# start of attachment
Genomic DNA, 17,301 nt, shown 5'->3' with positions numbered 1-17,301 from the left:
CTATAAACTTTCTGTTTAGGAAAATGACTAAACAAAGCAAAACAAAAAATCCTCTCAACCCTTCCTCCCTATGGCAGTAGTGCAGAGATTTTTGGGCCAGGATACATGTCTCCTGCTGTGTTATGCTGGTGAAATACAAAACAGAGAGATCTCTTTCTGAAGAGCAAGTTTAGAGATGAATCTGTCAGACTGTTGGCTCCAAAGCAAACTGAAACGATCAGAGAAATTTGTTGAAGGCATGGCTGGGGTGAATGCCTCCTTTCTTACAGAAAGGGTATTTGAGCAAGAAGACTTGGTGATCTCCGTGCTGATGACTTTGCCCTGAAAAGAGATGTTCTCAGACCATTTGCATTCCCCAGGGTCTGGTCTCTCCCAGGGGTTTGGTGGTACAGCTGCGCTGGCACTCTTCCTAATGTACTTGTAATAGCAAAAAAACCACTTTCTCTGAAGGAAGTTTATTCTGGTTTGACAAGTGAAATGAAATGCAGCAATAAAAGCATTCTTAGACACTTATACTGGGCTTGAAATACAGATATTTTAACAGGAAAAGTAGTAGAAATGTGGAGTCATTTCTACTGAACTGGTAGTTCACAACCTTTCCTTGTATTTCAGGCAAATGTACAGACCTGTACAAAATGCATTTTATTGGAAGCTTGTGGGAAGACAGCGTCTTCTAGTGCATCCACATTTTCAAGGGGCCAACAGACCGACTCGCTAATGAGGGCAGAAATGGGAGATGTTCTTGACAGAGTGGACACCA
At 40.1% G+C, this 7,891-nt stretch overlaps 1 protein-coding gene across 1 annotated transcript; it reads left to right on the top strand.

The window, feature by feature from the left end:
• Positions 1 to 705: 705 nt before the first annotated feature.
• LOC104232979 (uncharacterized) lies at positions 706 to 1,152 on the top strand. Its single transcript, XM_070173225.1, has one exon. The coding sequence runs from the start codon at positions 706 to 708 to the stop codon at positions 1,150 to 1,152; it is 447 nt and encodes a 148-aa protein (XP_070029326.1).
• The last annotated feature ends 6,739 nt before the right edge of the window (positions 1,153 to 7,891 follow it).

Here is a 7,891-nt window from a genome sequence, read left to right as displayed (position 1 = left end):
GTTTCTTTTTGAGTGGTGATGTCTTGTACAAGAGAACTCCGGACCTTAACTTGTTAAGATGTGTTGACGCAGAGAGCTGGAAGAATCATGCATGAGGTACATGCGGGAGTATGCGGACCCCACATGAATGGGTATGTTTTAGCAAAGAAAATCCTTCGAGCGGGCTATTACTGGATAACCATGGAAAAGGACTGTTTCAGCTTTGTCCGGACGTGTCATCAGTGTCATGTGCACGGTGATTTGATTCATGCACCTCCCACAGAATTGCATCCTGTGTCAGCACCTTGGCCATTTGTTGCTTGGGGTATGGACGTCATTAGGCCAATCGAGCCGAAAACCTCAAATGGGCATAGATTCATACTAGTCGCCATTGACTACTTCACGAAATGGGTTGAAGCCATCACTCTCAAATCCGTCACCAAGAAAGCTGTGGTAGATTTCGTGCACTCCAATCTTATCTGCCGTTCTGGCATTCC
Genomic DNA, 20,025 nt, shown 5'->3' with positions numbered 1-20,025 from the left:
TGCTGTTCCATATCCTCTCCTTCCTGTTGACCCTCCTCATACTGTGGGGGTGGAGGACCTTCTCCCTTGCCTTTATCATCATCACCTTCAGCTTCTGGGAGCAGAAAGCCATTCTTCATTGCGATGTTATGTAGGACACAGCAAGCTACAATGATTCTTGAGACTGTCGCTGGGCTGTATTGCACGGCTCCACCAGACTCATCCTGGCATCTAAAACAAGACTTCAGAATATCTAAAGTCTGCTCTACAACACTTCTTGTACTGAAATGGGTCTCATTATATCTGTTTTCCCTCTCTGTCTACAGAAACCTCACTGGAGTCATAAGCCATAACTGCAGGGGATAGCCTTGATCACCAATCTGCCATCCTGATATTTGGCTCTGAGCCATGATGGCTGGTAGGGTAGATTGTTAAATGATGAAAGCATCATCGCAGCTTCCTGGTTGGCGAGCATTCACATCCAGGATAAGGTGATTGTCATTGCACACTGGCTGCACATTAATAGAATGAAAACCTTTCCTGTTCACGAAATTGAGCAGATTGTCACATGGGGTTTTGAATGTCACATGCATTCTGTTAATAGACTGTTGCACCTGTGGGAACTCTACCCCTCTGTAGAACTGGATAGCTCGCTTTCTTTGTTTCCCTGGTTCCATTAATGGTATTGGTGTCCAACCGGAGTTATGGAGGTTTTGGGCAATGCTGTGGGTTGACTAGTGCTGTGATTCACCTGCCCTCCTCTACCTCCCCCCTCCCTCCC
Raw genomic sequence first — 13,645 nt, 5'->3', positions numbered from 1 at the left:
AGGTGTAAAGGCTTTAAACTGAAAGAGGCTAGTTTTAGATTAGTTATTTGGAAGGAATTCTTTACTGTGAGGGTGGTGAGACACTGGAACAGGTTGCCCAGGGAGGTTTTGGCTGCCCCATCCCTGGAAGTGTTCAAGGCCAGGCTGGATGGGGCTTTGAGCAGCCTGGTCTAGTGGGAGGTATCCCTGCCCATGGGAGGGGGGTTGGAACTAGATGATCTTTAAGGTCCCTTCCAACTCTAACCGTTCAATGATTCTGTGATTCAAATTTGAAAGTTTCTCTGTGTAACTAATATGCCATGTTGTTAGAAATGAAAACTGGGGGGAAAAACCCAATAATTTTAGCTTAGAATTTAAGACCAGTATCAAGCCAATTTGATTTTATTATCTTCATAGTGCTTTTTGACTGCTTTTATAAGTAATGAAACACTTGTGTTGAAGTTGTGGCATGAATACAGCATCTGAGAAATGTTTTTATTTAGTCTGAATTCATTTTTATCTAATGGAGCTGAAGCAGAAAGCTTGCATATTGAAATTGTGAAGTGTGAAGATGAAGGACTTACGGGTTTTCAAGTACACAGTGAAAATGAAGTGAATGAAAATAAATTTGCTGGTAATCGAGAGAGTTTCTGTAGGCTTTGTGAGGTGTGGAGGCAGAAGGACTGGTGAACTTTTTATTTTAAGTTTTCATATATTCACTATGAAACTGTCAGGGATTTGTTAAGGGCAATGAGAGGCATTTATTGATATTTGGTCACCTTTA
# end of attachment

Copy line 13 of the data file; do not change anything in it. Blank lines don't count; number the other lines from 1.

AGGTGTAAAGGCTTTAAACTGAAAGAGGCTAGTTTTAGATTAGTTATTTGGAAGGAATTCTTTACTGTGAGGGTGGTGAGACACTGGAACAGGTTGCCCAGGGAGGTTTTGGCTGCCCCATCCCTGGAAGTGTTCAAGGCCAGGCTGGATGGGGCTTTGAGCAGCCTGGTCTAGTGGGAGGTATCCCTGCCCATGGGAGGGGGGTTGGAACTAGATGATCTTTAAGGTCCCTTCCAACTCTAACCGTTCAATGATTCTGTGATTCAAATTTGAAAGTTTCTCTGTGTAACTAATATGCCATGTTGTTAGAAATGAAAACTGGGGGGAAAAACCCAATAATTTTAGCTTAGAATTTAAGACCAGTATCAAGCCAATTTGATTTTATTATCTTCATAGTGCTTTTTGACTGCTTTTATAAGTAATGAAACACTTGTGTTGAAGTTGTGGCATGAATACAGCATCTGAGAAATGTTTTTATTTAGTCTGAATTCATTTTTATCTAATGGAGCTGAAGCAGAAAGCTTGCATATTGAAATTGTGAAGTGTGAAGATGAAGGACTTACGGGTTTTCAAGTACACAGTGAAAATGAAGTGAATGAAAATAAATTTGCTGGTAATCGAGAGAGTTTCTGTAGGCTTTGTGAGGTGTGGAGGCAGAAGGACTGGTGAACTTTTTATTTTAAGTTTTCATATATTCACTATGAAACTGTCAGGGATTTGTTAAGGGCAATGAGAGGCATTTATTGATATTTGGTCACCTTTA